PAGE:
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Dealing with Snow-Covered Solar Panels

Midwesterners are accustomed to having snow on their roofs for up to five months of the year, so customers in that region of the country often wonder what action is required to keep their solar panels performing after a snow event. We are commonly asked, "Should I shovel or brush my panels off?" The answer may surprise you: neither action is recommended nor necessary.

Snow will naturally melt off solar panels. Even with snow cover, panels continue to absorb heat from the sun. That heat, enhanced by the installation angle and the slippery surface of the panels, causes snow to melt and run off unaided.


Moreover, there are some important reasons why you should not physically remove snow from solar panels:

  • It’s possible to scratch panels, which can reduce long-term efficiency. Scratches can cause the sunlight to be fractured instead of fully absorbed, therefore reducing the amount of solar energy captured and converted into electricity for your facility.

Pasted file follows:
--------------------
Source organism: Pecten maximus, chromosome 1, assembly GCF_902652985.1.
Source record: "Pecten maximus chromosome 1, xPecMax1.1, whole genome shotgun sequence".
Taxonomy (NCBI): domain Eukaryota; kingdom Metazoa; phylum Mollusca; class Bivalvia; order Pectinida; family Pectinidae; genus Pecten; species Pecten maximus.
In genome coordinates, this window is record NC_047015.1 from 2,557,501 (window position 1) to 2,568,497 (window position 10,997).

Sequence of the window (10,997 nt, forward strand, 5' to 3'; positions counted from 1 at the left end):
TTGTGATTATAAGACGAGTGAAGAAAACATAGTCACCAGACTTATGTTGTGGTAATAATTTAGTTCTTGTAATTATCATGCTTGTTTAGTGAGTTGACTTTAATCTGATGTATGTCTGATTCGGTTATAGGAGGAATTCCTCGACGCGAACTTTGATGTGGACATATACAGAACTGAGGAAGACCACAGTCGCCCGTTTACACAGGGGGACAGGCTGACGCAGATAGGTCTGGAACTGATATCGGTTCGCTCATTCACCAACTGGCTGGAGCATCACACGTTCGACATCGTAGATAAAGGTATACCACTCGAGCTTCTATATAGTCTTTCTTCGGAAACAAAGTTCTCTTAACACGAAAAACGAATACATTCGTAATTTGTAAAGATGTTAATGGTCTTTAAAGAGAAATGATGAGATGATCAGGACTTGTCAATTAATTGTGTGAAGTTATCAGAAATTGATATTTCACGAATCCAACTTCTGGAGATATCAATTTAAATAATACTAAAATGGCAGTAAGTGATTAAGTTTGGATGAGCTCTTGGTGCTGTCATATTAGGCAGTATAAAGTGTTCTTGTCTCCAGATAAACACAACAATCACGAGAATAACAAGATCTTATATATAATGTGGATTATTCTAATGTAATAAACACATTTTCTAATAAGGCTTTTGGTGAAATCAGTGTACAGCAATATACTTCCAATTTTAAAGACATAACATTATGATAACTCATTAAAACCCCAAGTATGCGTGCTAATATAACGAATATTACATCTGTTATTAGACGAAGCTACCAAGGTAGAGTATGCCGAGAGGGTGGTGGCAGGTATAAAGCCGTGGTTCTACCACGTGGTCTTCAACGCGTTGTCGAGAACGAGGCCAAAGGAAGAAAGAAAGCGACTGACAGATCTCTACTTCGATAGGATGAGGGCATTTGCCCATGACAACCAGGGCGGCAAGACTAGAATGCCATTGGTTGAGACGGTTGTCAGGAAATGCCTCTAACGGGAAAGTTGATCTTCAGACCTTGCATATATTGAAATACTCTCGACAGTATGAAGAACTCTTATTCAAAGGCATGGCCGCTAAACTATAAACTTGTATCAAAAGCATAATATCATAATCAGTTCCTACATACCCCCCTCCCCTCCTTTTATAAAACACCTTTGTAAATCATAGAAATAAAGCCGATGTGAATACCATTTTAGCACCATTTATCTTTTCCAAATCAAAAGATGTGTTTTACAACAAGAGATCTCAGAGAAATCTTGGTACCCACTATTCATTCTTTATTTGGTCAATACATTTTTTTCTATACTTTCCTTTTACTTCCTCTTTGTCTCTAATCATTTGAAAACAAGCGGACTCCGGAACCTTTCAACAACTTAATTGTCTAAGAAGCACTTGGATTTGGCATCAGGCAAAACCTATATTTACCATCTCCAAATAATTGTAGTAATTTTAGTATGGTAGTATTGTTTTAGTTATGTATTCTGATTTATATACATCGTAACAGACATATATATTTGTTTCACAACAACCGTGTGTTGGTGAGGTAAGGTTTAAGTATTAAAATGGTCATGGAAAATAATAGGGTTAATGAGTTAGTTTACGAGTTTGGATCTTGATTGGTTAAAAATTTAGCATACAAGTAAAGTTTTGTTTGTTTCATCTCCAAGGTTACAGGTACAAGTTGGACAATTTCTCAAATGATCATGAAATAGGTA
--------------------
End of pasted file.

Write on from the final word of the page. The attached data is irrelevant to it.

• Being on top of the roof in the winter is hazardous. Snow and ice buildup create falling hazards that are a liability to personal safety and can become a company liability.
Solar panels won’t generate electricity while they are covered in snow but as soon as snow starts to run off, panels resume productivity, even in low-light conditions. High-quality solar PV systems are designed to work seamlessly throughout all seasons with very little ongoing maintenance.

Casey Knaup

Construction Management Group Leader

Casey leads SunPeak's onsite construction teams, providing direction, coaching and training for our solar PV installers and construction foremen. Casey has directly managed onsite operations for some of the largest solar PV installations in the nation. He ensures team members follow safe working practices, manages onsite material delivery and scheduling, and provides exemplary communication to all project stakeholders.